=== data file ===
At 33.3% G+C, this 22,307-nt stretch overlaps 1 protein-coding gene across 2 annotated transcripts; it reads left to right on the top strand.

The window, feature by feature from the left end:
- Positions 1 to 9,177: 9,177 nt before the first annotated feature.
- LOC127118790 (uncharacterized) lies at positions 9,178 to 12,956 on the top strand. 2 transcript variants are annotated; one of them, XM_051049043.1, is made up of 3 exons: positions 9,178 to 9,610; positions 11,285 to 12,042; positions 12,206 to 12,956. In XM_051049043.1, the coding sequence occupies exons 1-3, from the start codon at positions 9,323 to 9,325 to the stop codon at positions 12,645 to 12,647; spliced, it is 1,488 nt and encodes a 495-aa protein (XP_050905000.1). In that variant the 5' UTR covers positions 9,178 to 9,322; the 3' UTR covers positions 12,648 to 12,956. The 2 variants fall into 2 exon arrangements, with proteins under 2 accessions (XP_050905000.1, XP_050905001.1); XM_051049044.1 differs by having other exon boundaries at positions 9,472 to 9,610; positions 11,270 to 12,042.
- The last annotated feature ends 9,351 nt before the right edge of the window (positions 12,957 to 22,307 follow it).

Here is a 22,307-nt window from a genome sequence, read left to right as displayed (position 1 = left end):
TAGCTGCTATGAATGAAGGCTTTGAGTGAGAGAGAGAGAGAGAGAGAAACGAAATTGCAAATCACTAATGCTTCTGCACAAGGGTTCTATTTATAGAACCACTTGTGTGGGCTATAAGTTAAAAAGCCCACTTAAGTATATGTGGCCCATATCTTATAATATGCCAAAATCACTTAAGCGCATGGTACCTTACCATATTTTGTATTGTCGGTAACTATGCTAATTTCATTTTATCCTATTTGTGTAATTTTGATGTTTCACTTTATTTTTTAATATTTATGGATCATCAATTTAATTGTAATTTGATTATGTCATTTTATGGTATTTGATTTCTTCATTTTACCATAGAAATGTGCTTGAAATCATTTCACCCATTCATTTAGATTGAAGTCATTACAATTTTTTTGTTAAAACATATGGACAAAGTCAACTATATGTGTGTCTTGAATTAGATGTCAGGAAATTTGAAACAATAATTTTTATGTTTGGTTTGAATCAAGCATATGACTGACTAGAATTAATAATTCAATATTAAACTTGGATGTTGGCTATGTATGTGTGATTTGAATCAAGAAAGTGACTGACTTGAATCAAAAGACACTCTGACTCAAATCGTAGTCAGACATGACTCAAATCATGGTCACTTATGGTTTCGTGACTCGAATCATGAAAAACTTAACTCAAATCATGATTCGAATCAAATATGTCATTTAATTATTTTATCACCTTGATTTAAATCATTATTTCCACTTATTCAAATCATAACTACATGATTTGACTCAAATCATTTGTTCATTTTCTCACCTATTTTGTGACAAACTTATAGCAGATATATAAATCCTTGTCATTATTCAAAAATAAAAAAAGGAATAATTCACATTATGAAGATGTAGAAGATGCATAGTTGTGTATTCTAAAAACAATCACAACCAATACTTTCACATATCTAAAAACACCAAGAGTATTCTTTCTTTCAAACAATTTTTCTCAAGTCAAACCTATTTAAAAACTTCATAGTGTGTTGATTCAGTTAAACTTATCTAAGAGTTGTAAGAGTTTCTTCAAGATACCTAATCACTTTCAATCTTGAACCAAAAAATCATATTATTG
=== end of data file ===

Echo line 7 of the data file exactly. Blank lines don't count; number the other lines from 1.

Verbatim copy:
TAGCTGCTATGAATGAAGGCTTTGAGTGAGAGAGAGAGAGAGAGAGAAACGAAATTGCAAATCACTAATGCTTCTGCACAAGGGTTCTATTTATAGAACCACTTGTGTGGGCTATAAGTTAAAAAGCCCACTTAAGTATATGTGGCCCATATCTTATAATATGCCAAAATCACTTAAGCGCATGGTACCTTACCATATTTTGTATTGTCGGTAACTATGCTAATTTCATTTTATCCTATTTGTGTAATTTTGATGTTTCACTTTATTTTTTAATATTTATGGATCATCAATTTAATTGTAATTTGATTATGTCATTTTATGGTATTTGATTTCTTCATTTTACCATAGAAATGTGCTTGAAATCATTTCACCCATTCATTTAGATTGAAGTCATTACAATTTTTTTGTTAAAACATATGGACAAAGTCAACTATATGTGTGTCTTGAATTAGATGTCAGGAAATTTGAAACAATAATTTTTATGTTTGGTTTGAATCAAGCATATGACTGACTAGAATTAATAATTCAATATTAAACTTGGATGTTGGCTATGTATGTGTGATTTGAATCAAGAAAGTGACTGACTTGAATCAAAAGACACTCTGACTCAAATCGTAGTCAGACATGACTCAAATCATGGTCACTTATGGTTTCGTGACTCGAATCATGAAAAACTTAACTCAAATCATGATTCGAATCAAATATGTCATTTAATTATTTTATCACCTTGATTTAAATCATTATTTCCACTTATTCAAATCATAACTACATGATTTGACTCAAATCATTTGTTCATTTTCTCACCTATTTTGTGACAAACTTATAGCAGATATATAAATCCTTGTCATTATTCAAAAATAAAAAAAGGAATAATTCACATTATGAAGATGTAGAAGATGCATAGTTGTGTATTCTAAAAACAATCACAACCAATACTTTCACATATCTAAAAACACCAAGAGTATTCTTTCTTTCAAACAATTTTTCTCAAGTCAAACCTATTTAAAAACTTCATAGTGTGTTGATTCAGTTAAACTTATCTAAGAGTTGTAAGAGTTTCTTCAAGATACCTAATCACTTTCAATCTTGAACCAAAAAATCATATTATTG